Fred Puss (University of Tartu)

Estonian Surname Database: Problems and Solutions

Databases have become a natural part of any research. Much of the work which was done with several limitations before the digital age can be done now within seconds. In Estonian humanities, large databases (digital or pre-digital) have been used for research for over 80 years. At first the most common usage was in historical demographics. The first digital public historical database was made by history professor Aadu Must in 1995 – database of Estonian surnames given in 1823-1835. It was followed five years later by his database of Estonianizing surnames in 1919-1940. Both of those still play an important role in research work of historians, onomasticians and hobby historians. However, they do not cover the whole range of Estonian surnames and lack some possibilities for proper research.

Estonian surnames are in a unique position in the world. Firstly, because in most cases they can be traced back to their beginning and secondly, most of the beginnings can be documented.

There are six main layers of surnames born in Estonia:
1) Before general name giving (until 1809/1822) – ca 5,000 unique names
2) General name giving (1807/1822-1835) – ca 31,000 unique names
3) Soldiers, name changes until 1919 – estimated 3,000 unique names
4) General name giving in Petseri county and territory behind Narva River (1921-1922) – ca 7,500 names
5) Estonianizing of surnames (1919-1942) – ca 16,300 names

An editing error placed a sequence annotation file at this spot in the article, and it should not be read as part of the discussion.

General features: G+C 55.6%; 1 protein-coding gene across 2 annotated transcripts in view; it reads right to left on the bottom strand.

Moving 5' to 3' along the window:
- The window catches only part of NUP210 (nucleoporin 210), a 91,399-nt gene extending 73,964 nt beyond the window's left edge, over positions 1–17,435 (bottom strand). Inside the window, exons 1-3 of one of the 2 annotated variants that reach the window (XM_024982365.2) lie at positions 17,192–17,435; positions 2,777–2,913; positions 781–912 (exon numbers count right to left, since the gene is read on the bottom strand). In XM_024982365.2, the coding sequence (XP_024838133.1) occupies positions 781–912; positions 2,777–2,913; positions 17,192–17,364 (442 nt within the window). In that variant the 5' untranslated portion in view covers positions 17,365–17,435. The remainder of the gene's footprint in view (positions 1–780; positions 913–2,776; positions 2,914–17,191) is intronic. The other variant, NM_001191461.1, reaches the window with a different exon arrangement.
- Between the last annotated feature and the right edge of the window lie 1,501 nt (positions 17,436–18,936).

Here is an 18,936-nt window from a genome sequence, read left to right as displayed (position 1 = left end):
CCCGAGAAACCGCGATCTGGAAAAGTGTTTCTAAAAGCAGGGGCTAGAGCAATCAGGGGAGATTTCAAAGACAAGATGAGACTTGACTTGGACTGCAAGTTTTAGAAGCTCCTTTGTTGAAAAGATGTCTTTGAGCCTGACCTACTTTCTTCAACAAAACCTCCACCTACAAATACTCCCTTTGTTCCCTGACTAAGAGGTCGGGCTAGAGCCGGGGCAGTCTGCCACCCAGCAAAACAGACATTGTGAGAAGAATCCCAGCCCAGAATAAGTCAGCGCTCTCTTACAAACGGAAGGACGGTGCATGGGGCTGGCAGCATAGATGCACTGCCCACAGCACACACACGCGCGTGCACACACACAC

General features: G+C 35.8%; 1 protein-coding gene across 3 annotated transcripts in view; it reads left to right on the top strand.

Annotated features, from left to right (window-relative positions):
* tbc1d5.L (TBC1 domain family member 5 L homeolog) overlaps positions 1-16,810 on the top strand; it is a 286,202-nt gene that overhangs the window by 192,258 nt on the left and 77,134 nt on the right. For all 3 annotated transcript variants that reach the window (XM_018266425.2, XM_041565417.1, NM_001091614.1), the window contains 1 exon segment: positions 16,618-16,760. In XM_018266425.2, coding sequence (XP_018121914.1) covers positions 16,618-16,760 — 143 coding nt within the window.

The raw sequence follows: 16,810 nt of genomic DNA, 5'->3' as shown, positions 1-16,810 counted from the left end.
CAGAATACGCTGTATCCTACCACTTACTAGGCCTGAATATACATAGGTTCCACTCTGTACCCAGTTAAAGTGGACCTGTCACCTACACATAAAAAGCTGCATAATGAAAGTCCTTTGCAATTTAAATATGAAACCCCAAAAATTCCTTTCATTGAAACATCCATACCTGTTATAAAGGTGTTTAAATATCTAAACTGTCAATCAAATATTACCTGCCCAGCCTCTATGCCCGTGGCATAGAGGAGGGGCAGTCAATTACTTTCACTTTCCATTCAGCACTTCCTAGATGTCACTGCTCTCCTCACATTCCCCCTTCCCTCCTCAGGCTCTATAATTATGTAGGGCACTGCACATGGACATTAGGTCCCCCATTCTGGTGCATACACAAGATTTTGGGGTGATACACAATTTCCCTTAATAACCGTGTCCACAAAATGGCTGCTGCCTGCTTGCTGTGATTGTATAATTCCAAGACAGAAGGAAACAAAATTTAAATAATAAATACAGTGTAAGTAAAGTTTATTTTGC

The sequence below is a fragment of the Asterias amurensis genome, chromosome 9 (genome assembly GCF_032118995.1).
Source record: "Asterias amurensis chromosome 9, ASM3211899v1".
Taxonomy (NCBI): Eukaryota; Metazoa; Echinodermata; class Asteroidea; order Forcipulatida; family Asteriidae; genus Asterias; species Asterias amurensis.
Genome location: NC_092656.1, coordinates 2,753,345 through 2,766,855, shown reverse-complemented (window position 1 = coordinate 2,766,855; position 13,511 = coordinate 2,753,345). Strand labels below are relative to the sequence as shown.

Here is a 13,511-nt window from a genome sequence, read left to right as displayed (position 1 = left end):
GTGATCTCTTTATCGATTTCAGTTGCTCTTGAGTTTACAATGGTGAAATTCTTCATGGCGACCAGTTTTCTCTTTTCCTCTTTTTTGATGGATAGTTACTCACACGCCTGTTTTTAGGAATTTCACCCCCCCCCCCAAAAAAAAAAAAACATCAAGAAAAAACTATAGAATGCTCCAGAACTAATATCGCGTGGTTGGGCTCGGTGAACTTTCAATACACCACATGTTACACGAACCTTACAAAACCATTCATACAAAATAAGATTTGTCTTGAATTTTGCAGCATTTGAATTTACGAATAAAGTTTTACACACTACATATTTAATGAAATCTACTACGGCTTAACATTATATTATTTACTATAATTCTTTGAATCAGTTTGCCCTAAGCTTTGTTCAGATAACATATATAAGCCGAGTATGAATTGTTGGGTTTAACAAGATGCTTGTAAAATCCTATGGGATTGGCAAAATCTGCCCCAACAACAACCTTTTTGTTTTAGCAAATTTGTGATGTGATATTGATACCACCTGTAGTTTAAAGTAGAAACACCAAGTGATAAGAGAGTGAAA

6) Minor processes of giving surnames (Ruhnu island, surnameless people, etc.) – ca 500 names
In total ca 63,300 names. The complete lists of surnames from any time also include immigrant names (names born outside of Estonia).

This seems to be an excellent basis for a database. The solution seems to be to make a list of all the names born in each layer and refer to the layer. Notwithstanding this, the development of the Estonian language and surnames makes the assignment rather exhausting.

  • People often had parallel surnames – one in church books and the other in tax records. Sometimes the parallel names are etymologically the same, but only with a small spelling difference (Kass versus Kassi) which could vary from record to record.
  • Sometimes names were translated if the person moved from one language territory to another (from Latvian to Estonian) or climbed on the social ladder (from Estonian to German).
  • Dialects of the Estonian language greatly influenced the birth of surnames. Later dialect characteristics were often omitted from surnames.
  • Old spelling was used in the Estonian language for over half a century after the new spelling was first introduced in 1843. Many surnames have still preserved the old spelling and those are now considered different surnames (Karu versus Karro) and are pronounced differently.
  • Until the 1930s it was quite regular for surnames to adopt spelling changes not connected to the change from old to new spelling but based on the writer’s standpoint (Asi versus Ais). Moreover, those changes were impermanent and frequently reversed.

The paper discusses the perspectives of finding solutions to those problems. As can be seen from the first attempts made by professor Aadu Must over quarter of a century ago, one flat solution is insufficient although it works with majority of the cases for a competent researcher.